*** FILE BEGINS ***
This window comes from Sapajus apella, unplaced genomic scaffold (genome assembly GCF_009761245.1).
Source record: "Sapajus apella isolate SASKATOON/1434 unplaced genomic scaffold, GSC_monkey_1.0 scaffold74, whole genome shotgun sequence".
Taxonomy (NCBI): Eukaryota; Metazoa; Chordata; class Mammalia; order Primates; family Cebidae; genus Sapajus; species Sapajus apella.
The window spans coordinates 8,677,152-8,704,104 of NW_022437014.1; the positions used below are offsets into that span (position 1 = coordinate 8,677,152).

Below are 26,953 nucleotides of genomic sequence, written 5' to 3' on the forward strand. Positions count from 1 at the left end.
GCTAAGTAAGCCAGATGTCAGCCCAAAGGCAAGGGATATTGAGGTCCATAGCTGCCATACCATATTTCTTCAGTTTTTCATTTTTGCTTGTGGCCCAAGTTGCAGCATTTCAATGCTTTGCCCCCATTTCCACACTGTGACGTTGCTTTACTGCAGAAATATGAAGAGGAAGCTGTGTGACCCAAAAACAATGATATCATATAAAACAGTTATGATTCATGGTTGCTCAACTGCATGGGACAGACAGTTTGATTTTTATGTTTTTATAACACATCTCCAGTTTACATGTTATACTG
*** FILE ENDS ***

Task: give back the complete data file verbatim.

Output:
This window comes from Sapajus apella, unplaced genomic scaffold (genome assembly GCF_009761245.1).
Source record: "Sapajus apella isolate SASKATOON/1434 unplaced genomic scaffold, GSC_monkey_1.0 scaffold74, whole genome shotgun sequence".
Taxonomy (NCBI): Eukaryota; Metazoa; Chordata; class Mammalia; order Primates; family Cebidae; genus Sapajus; species Sapajus apella.
The window spans coordinates 8,677,152-8,704,104 of NW_022437014.1; the positions used below are offsets into that span (position 1 = coordinate 8,677,152).

Below are 26,953 nucleotides of genomic sequence, written 5' to 3' on the forward strand. Positions count from 1 at the left end.
GCTAAGTAAGCCAGATGTCAGCCCAAAGGCAAGGGATATTGAGGTCCATAGCTGCCATACCATATTTCTTCAGTTTTTCATTTTTGCTTGTGGCCCAAGTTGCAGCATTTCAATGCTTTGCCCCCATTTCCACACTGTGACGTTGCTTTACTGCAGAAATATGAAGAGGAAGCTGTGTGACCCAAAAACAATGATATCATATAAAACAGTTATGATTCATGGTTGCTCAACTGCATGGGACAGACAGTTTGATTTTTATGTTTTTATAACACATCTCCAGTTTACATGTTATACTG